I think attitudes really can be changed. But you have to practice it. At first it feels funny to say “I’m great with money,” but I think if we were to say that every day several times a day, we would eventually begin to believe it and the actions we take would change to make it true.

    Keep up the good work. Great articles.

  2. Karen says:

    This is a great post, very true. I am a middle-aged woman who was taught from childhood that my “career path” would be to grow up and hope to marry a successful man to support me. While I was waiting for the “one”, I was encouraged to be a secretary or work in some other administrative position. I always hated the idea, so when I was in high school, I asked my mother to help me gain financial aid for college. Well she almost hit the roof — in part because they didn’t have the money to send me to college so I should just let it be and not start trouble, and 2) a college education would be wasted when I most likely would “get married and “have babies.” I felt suffocated, angry and frightened. I had so many hopes and dreams but I bought into the lie my family fed me. Well, “Mr. Right/White Knight/Piggy Bank” came along for 15 minutes of married life and left me in worse financial shape than before.

    I spent years doing menial office work (not that I consider all office work menial, I do not. There is merit in every job) and all while dreaming of my true path … a career where I could use my intelligence and whatever God-given talents I possessed to do something I really loved. During the years spent years working in an office, I was “used and sometimes abused” all because I was working willingly and knowingly working under my capabilities, therefore having my supervisors “dump” more and more work and responsibilities on me simply because I could do it (and do it very well) while still accepting a meager paycheck. I was hesitant and afraid to ask for raises, or the salary I was worth within that capacity. I became like a hamster on a wheel — working just to survive and pay the rent, and most of the time, barely doing that. I am now pushing 50 and I have hit a brick wall. I finally get it. I’m swimming upstream, but as they say – you cannot change what you do not acknowledge as the truth.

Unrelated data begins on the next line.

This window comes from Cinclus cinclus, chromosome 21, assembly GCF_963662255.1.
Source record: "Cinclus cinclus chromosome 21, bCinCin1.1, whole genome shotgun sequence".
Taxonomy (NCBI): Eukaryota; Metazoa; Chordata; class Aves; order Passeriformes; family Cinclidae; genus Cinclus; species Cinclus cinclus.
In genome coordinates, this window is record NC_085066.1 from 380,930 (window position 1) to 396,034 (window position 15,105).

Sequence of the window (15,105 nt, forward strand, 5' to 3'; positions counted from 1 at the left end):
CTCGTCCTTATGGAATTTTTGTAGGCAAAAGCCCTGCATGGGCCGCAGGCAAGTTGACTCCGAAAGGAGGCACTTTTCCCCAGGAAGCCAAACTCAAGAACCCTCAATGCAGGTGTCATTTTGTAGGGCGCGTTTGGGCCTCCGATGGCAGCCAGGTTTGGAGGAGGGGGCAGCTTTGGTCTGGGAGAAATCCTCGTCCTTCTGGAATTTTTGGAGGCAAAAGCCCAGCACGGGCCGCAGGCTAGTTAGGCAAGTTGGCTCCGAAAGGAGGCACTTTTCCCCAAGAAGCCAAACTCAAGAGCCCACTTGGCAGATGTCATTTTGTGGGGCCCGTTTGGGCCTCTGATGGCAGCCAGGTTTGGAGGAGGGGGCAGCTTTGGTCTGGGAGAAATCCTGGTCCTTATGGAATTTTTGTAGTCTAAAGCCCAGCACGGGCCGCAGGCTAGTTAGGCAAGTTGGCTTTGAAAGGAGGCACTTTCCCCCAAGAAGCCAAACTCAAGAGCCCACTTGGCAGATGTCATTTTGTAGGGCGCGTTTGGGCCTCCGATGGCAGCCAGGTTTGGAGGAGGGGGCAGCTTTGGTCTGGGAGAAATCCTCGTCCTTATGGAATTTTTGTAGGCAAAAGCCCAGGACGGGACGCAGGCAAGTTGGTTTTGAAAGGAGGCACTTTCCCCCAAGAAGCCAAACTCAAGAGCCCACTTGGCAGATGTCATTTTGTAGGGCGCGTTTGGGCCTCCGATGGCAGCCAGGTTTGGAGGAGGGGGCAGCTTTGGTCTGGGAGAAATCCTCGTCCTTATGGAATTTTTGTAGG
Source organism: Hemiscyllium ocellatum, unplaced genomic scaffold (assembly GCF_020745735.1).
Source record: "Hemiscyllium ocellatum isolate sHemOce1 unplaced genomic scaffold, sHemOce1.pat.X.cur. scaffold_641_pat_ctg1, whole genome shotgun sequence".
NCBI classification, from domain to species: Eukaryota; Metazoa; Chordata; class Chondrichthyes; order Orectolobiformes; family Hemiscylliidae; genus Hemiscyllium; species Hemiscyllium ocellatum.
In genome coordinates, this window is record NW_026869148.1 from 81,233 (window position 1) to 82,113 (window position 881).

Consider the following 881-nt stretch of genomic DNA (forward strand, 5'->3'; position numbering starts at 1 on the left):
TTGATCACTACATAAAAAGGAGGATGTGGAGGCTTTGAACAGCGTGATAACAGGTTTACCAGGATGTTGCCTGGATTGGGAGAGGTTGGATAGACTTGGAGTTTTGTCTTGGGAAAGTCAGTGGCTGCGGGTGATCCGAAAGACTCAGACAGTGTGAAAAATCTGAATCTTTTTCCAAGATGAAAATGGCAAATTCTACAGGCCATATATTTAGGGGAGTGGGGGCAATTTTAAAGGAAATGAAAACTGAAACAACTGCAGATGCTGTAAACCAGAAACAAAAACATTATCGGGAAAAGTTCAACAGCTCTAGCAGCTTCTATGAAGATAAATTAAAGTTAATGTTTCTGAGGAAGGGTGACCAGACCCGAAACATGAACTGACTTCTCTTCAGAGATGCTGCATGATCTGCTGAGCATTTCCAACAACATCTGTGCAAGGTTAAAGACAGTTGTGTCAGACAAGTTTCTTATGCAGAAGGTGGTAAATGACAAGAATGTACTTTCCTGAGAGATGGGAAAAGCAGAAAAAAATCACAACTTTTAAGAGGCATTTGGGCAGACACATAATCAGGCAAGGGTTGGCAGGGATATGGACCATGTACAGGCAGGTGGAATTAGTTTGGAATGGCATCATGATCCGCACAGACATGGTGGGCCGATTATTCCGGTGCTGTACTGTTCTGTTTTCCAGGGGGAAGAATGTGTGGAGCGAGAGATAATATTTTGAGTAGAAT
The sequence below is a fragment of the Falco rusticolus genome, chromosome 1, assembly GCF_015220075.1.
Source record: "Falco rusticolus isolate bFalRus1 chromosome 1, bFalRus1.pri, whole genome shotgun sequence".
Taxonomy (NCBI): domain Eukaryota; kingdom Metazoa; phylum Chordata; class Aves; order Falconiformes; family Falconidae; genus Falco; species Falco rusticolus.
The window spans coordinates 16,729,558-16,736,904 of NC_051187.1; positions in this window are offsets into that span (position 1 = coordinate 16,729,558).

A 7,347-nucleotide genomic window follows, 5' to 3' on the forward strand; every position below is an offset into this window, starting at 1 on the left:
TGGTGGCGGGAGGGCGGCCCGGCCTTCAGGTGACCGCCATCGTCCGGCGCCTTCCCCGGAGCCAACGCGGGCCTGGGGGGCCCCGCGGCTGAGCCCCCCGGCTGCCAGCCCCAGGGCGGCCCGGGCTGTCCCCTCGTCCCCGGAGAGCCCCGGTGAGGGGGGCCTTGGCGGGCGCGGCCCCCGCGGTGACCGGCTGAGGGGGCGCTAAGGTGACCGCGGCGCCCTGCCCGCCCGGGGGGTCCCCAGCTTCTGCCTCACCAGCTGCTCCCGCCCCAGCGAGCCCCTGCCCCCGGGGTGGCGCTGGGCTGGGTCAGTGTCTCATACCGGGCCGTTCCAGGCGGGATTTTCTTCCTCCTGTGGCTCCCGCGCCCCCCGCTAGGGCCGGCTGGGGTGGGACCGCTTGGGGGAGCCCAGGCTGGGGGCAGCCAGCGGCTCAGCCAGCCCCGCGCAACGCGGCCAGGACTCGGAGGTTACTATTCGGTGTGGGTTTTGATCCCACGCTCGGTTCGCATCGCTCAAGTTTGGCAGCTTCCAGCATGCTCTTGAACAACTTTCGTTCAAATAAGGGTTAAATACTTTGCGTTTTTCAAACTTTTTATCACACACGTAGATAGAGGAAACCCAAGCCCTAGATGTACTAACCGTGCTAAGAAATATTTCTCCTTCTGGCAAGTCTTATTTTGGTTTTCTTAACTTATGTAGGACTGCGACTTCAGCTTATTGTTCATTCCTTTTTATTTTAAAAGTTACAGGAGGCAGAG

This is a wonderful website. Thank you.

  3. ElinAnna says:

    Karen, thank you for sharing your story. Let me know if there is anything I can help you with on your new journey. It is never to late to start on a new path. Make sure that you sign up for my free newsletter and e-course so you can attend any teleclass I have on this very subject. The sign-up is in the upper right hand corner of my blog.

    Love and peace,
    ElinAnna

  4. Bebhinn says:

    I love this post, it is very powerful in turning around that myth that we must be saved. We must reframe our thoughts. Indeed, we should be our own knights. Even the strongest women I know succomb to this myth that a man will make everything alright for them. It’s almost in the dna, it is so inherent in us. It is time we started to take care of ourselves. As pointed out in a previous response, I don’t think it is that men hold us back, as women, I think we hold ourselves back. We are our own worst enemies sometimes, and particularly when we have relationships with men. This is our Achilles heel. Let’s start being our own knights in shining armour!